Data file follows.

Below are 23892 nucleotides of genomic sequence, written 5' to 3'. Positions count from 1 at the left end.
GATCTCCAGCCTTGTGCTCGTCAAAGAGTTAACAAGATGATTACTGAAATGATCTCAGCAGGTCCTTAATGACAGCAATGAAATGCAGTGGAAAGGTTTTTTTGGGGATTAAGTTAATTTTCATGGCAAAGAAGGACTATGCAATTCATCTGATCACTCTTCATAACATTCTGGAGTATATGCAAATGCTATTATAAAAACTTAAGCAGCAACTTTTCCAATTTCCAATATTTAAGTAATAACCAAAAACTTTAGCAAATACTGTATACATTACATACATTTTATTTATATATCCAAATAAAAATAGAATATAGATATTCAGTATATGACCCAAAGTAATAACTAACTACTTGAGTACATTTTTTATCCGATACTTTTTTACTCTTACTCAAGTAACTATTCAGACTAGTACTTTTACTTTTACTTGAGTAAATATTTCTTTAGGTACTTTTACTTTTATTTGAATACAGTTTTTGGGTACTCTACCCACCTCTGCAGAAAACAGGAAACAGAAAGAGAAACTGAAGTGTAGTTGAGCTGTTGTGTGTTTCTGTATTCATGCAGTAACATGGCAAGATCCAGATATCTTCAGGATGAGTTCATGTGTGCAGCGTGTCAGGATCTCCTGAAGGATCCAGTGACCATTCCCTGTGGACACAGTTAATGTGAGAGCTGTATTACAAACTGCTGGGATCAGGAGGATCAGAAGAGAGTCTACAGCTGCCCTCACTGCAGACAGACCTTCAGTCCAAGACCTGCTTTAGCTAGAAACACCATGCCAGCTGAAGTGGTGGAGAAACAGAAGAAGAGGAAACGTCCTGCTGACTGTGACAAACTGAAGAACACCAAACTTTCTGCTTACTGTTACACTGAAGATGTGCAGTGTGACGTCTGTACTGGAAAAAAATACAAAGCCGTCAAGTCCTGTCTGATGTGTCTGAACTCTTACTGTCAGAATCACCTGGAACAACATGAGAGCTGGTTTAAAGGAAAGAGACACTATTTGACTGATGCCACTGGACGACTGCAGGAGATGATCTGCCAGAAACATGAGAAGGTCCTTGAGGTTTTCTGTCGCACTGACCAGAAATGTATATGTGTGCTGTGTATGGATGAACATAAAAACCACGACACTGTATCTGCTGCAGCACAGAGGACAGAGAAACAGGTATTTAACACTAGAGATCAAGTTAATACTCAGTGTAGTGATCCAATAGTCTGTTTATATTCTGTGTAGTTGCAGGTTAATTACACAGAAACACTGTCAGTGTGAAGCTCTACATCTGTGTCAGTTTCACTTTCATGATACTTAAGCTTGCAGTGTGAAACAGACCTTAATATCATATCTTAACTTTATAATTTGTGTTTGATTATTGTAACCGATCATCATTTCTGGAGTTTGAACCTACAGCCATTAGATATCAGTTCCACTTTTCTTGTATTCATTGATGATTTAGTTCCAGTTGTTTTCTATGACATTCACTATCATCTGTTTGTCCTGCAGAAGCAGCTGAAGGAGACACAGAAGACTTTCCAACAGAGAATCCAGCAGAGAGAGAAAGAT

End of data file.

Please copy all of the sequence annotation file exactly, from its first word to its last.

Below are 23892 nucleotides of genomic sequence, written 5' to 3'. Positions count from 1 at the left end.
GATCTCCAGCCTTGTGCTCGTCAAAGAGTTAACAAGATGATTACTGAAATGATCTCAGCAGGTCCTTAATGACAGCAATGAAATGCAGTGGAAAGGTTTTTTTGGGGATTAAGTTAATTTTCATGGCAAAGAAGGACTATGCAATTCATCTGATCACTCTTCATAACATTCTGGAGTATATGCAAATGCTATTATAAAAACTTAAGCAGCAACTTTTCCAATTTCCAATATTTAAGTAATAACCAAAAACTTTAGCAAATACTGTATACATTACATACATTTTATTTATATATCCAAATAAAAATAGAATATAGATATTCAGTATATGACCCAAAGTAATAACTAACTACTTGAGTACATTTTTTATCCGATACTTTTTTACTCTTACTCAAGTAACTATTCAGACTAGTACTTTTACTTTTACTTGAGTAAATATTTCTTTAGGTACTTTTACTTTTATTTGAATACAGTTTTTGGGTACTCTACCCACCTCTGCAGAAAACAGGAAACAGAAAGAGAAACTGAAGTGTAGTTGAGCTGTTGTGTGTTTCTGTATTCATGCAGTAACATGGCAAGATCCAGATATCTTCAGGATGAGTTCATGTGTGCAGCGTGTCAGGATCTCCTGAAGGATCCAGTGACCATTCCCTGTGGACACAGTTAATGTGAGAGCTGTATTACAAACTGCTGGGATCAGGAGGATCAGAAGAGAGTCTACAGCTGCCCTCACTGCAGACAGACCTTCAGTCCAAGACCTGCTTTAGCTAGAAACACCATGCCAGCTGAAGTGGTGGAGAAACAGAAGAAGAGGAAACGTCCTGCTGACTGTGACAAACTGAAGAACACCAAACTTTCTGCTTACTGTTACACTGAAGATGTGCAGTGTGACGTCTGTACTGGAAAAAAATACAAAGCCGTCAAGTCCTGTCTGATGTGTCTGAACTCTTACTGTCAGAATCACCTGGAACAACATGAGAGCTGGTTTAAAGGAAAGAGACACTATTTGACTGATGCCACTGGACGACTGCAGGAGATGATCTGCCAGAAACATGAGAAGGTCCTTGAGGTTTTCTGTCGCACTGACCAGAAATGTATATGTGTGCTGTGTATGGATGAACATAAAAACCACGACACTGTATCTGCTGCAGCACAGAGGACAGAGAAACAGGTATTTAACACTAGAGATCAAGTTAATACTCAGTGTAGTGATCCAATAGTCTGTTTATATTCTGTGTAGTTGCAGGTTAATTACACAGAAACACTGTCAGTGTGAAGCTCTACATCTGTGTCAGTTTCACTTTCATGATACTTAAGCTTGCAGTGTGAAACAGACCTTAATATCATATCTTAACTTTATAATTTGTGTTTGATTATTGTAACCGATCATCATTTCTGGAGTTTGAACCTACAGCCATTAGATATCAGTTCCACTTTTCTTGTATTCATTGATGATTTAGTTCCAGTTGTTTTCTATGACATTCACTATCATCTGTTTGTCCTGCAGAAGCAGCTGAAGGAGACACAGAAGACTTTCCAACAGAGAATCCAGCAGAGAGAGAAAGAT